May be particularly important for all of us.
We might welcome a word from on High
to help us become a less-edgy, more-calm person.
how to harvest patience in your life…
However, when we look to the Bible, and particularly the New Testament
for clues on how to overcome our impatience
we might at first be disappointed.
Over the course of this sermon series,
We’ve moved from three qualities of the Christian life—love, joy, and peace—
that have plenty of supporting material,
reference after reference from Jesus and the various letters of Paul…
We’ve moved from love and joy and peace
to THIS fruit, and most of those which follow,
that get relatively little attention in the scriptures.
Paul mentions patience a half-dozen times or so, more than anyone else, true
but in every case that is all that he does—he just names it,
usually in a list with other similar qualities,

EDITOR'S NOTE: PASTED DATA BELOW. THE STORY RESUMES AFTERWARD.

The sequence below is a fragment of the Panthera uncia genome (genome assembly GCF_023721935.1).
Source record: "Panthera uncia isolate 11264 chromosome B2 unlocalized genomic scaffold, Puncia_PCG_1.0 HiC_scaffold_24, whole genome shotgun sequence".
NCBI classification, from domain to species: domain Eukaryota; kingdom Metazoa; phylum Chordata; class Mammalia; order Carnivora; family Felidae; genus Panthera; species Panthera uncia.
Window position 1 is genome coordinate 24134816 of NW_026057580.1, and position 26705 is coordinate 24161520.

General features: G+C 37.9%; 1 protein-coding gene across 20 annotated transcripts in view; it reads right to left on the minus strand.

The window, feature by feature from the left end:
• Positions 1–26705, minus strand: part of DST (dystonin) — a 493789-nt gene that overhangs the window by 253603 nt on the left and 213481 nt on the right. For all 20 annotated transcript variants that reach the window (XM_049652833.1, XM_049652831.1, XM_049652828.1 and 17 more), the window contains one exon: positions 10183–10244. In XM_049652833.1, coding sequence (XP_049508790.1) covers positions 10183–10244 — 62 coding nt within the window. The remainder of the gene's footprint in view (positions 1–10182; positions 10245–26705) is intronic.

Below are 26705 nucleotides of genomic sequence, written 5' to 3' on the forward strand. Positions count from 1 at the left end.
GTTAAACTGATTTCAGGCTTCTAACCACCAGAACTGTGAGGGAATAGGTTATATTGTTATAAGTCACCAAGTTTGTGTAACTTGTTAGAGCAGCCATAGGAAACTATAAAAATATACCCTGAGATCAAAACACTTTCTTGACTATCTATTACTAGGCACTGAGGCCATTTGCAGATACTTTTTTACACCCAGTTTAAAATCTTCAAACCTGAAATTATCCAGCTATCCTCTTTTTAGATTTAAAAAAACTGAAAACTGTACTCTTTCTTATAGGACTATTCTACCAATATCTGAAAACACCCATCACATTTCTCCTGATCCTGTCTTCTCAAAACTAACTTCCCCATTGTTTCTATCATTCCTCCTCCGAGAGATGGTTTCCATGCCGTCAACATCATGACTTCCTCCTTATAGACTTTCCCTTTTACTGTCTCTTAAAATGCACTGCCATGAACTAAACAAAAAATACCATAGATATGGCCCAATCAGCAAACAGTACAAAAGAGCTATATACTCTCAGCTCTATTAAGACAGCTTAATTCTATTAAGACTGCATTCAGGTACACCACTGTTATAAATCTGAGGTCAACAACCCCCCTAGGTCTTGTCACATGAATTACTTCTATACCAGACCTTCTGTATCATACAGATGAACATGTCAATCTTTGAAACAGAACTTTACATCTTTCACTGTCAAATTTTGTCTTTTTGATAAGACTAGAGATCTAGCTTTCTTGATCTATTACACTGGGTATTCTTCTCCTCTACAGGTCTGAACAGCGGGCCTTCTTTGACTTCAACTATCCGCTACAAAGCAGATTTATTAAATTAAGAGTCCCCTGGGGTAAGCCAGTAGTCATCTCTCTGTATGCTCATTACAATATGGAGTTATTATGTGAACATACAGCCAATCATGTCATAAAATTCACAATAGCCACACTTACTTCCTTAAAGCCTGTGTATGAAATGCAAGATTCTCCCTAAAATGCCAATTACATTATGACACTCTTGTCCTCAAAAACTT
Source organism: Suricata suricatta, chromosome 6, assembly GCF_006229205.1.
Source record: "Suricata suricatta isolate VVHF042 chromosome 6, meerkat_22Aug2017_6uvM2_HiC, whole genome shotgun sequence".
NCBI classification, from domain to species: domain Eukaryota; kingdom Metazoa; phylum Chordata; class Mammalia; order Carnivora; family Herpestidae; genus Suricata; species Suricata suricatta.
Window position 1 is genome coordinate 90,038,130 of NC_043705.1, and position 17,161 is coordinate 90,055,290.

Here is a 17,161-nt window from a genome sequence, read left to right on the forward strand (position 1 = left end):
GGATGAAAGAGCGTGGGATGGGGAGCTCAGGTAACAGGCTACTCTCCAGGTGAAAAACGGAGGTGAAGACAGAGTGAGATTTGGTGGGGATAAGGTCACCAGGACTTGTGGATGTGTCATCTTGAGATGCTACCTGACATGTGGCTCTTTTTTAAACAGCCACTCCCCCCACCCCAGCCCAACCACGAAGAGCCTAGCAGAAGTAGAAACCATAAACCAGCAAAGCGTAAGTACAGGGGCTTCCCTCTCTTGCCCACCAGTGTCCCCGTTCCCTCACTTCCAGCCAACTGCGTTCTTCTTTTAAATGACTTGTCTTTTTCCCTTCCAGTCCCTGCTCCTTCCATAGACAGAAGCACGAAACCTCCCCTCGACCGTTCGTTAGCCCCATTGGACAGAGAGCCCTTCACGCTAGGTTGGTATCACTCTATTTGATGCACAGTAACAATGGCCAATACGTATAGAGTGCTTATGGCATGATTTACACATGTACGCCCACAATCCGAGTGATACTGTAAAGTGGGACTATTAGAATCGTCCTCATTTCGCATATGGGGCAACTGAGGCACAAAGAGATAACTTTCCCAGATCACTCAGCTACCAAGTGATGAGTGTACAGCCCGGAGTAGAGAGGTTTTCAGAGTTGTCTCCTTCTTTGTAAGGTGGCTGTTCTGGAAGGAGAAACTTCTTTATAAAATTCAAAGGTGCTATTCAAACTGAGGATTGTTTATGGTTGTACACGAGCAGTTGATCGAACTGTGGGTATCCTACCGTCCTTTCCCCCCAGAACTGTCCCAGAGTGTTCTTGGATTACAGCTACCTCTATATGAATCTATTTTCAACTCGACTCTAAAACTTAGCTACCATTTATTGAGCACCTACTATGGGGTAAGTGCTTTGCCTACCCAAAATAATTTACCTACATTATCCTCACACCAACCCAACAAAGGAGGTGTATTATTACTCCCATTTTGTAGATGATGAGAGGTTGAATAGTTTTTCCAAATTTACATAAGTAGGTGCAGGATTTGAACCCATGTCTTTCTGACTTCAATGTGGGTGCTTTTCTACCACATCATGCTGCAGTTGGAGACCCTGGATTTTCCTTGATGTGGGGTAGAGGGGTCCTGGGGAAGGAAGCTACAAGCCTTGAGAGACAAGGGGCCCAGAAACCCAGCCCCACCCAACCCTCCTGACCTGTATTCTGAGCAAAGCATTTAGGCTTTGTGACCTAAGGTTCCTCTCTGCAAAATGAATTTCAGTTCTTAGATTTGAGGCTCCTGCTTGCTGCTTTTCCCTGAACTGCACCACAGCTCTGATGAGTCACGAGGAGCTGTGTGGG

without defining precisely what he means
or suggesting ways to make it more a part of our life.
And to make it more difficult,
patience is a word that, at least according to the gospels,
was never quoted as coming from Jesus.
However, there it is in Paul’s list of the Fruit of the Spirit.
In listing patience here, I think Paul is acknowledging
that this quality does not come naturally to us.
In part, that’s what makes it a GIFT of the spirit,
Part of the transformation that occurs when we open ourselves
to the power of God flooding into our life.
It is not something we POSSESS, as much as a gift that we RECEIVE.
Moreover, the definition of this fruit,
the explanation of what it looks like and how it is displayed,